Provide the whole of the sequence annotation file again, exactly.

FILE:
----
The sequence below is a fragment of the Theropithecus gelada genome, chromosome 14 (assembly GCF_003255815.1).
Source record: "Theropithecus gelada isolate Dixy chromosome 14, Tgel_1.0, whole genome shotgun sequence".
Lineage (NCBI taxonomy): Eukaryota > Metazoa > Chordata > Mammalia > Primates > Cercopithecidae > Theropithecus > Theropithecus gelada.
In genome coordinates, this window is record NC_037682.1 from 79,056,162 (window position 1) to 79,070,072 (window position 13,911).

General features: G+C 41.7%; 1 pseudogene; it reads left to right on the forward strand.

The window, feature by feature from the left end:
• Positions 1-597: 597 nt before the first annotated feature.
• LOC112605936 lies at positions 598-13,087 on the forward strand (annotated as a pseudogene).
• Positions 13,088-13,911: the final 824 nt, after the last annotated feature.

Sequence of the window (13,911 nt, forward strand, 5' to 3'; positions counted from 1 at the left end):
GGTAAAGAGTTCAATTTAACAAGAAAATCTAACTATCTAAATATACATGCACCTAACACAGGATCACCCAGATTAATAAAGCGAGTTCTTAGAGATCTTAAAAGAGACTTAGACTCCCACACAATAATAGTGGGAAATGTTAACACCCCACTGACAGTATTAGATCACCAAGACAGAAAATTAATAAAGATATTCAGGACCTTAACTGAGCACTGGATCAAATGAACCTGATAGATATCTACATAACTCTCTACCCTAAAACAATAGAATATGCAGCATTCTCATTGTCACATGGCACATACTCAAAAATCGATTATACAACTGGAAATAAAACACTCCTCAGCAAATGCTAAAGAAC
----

The sequence below is a fragment of the Theropithecus gelada genome, chromosome 14 (assembly GCF_003255815.1).
Source record: "Theropithecus gelada isolate Dixy chromosome 14, Tgel_1.0, whole genome shotgun sequence".
Lineage (NCBI taxonomy): Eukaryota > Metazoa > Chordata > Mammalia > Primates > Cercopithecidae > Theropithecus > Theropithecus gelada.
In genome coordinates, this window is record NC_037682.1 from 79,056,162 (window position 1) to 79,070,072 (window position 13,911).

General features: G+C 41.7%; 1 pseudogene; it reads left to right on the forward strand.

The window, feature by feature from the left end:
• Positions 1-597: 597 nt before the first annotated feature.
• LOC112605936 lies at positions 598-13,087 on the forward strand (annotated as a pseudogene).
• Positions 13,088-13,911: the final 824 nt, after the last annotated feature.

Sequence of the window (13,911 nt, forward strand, 5' to 3'; positions counted from 1 at the left end):
GGTAAAGAGTTCAATTTAACAAGAAAATCTAACTATCTAAATATACATGCACCTAACACAGGATCACCCAGATTAATAAAGCGAGTTCTTAGAGATCTTAAAAGAGACTTAGACTCCCACACAATAATAGTGGGAAATGTTAACACCCCACTGACAGTATTAGATCACCAAGACAGAAAATTAATAAAGATATTCAGGACCTTAACTGAGCACTGGATCAAATGAACCTGATAGATATCTACATAACTCTCTACCCTAAAACAATAGAATATGCAGCATTCTCATTGTCACATGGCACATACTCAAAAATCGATTATACAACTGGAAATAAAACACTCCTCAGCAAATGCTAAAGAAC